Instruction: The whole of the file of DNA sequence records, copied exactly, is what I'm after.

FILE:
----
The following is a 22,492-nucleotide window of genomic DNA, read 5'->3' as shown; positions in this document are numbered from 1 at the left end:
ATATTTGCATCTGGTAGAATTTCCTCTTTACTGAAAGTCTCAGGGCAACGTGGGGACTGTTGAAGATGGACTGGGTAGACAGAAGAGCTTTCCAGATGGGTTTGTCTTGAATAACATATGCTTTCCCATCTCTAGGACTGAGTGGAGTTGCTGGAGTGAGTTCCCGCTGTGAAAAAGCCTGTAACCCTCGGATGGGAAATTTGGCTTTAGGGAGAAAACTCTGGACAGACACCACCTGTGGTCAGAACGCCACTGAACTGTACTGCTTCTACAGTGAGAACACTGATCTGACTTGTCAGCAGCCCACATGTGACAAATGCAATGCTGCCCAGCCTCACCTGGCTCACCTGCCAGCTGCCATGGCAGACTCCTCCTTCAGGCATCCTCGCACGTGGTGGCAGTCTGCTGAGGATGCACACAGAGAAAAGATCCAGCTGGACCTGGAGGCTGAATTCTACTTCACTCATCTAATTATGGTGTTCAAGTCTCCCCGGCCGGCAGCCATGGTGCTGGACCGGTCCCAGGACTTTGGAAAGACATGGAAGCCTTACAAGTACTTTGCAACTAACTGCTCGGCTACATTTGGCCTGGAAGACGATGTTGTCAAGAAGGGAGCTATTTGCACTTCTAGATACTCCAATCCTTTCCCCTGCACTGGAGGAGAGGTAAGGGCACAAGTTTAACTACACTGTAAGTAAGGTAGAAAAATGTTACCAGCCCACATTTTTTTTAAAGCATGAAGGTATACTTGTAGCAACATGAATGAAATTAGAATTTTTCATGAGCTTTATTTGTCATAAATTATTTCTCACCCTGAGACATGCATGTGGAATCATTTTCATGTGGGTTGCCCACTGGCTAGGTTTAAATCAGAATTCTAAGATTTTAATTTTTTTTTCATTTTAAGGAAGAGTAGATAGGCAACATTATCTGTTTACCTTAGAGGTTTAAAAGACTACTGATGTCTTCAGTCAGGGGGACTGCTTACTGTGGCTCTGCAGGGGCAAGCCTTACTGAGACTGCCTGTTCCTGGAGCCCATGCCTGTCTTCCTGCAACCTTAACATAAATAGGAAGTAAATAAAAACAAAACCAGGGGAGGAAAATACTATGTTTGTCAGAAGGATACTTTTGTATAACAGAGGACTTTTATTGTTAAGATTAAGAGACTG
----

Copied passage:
The following is a 22,492-nucleotide window of genomic DNA, read 5'->3' as shown; positions in this document are numbered from 1 at the left end:
ATATTTGCATCTGGTAGAATTTCCTCTTTACTGAAAGTCTCAGGGCAACGTGGGGACTGTTGAAGATGGACTGGGTAGACAGAAGAGCTTTCCAGATGGGTTTGTCTTGAATAACATATGCTTTCCCATCTCTAGGACTGAGTGGAGTTGCTGGAGTGAGTTCCCGCTGTGAAAAAGCCTGTAACCCTCGGATGGGAAATTTGGCTTTAGGGAGAAAACTCTGGACAGACACCACCTGTGGTCAGAACGCCACTGAACTGTACTGCTTCTACAGTGAGAACACTGATCTGACTTGTCAGCAGCCCACATGTGACAAATGCAATGCTGCCCAGCCTCACCTGGCTCACCTGCCAGCTGCCATGGCAGACTCCTCCTTCAGGCATCCTCGCACGTGGTGGCAGTCTGCTGAGGATGCACACAGAGAAAAGATCCAGCTGGACCTGGAGGCTGAATTCTACTTCACTCATCTAATTATGGTGTTCAAGTCTCCCCGGCCGGCAGCCATGGTGCTGGACCGGTCCCAGGACTTTGGAAAGACATGGAAGCCTTACAAGTACTTTGCAACTAACTGCTCGGCTACATTTGGCCTGGAAGACGATGTTGTCAAGAAGGGAGCTATTTGCACTTCTAGATACTCCAATCCTTTCCCCTGCACTGGAGGAGAGGTAAGGGCACAAGTTTAACTACACTGTAAGTAAGGTAGAAAAATGTTACCAGCCCACATTTTTTTTAAAGCATGAAGGTATACTTGTAGCAACATGAATGAAATTAGAATTTTTCATGAGCTTTATTTGTCATAAATTATTTCTCACCCTGAGACATGCATGTGGAATCATTTTCATGTGGGTTGCCCACTGGCTAGGTTTAAATCAGAATTCTAAGATTTTAATTTTTTTTTCATTTTAAGGAAGAGTAGATAGGCAACATTATCTGTTTACCTTAGAGGTTTAAAAGACTACTGATGTCTTCAGTCAGGGGGACTGCTTACTGTGGCTCTGCAGGGGCAAGCCTTACTGAGACTGCCTGTTCCTGGAGCCCATGCCTGTCTTCCTGCAACCTTAACATAAATAGGAAGTAAATAAAAACAAAACCAGGGGAGGAAAATACTATGTTTGTCAGAAGGATACTTTTGTATAACAGAGGACTTTTATTGTTAAGATTAAGAGACTG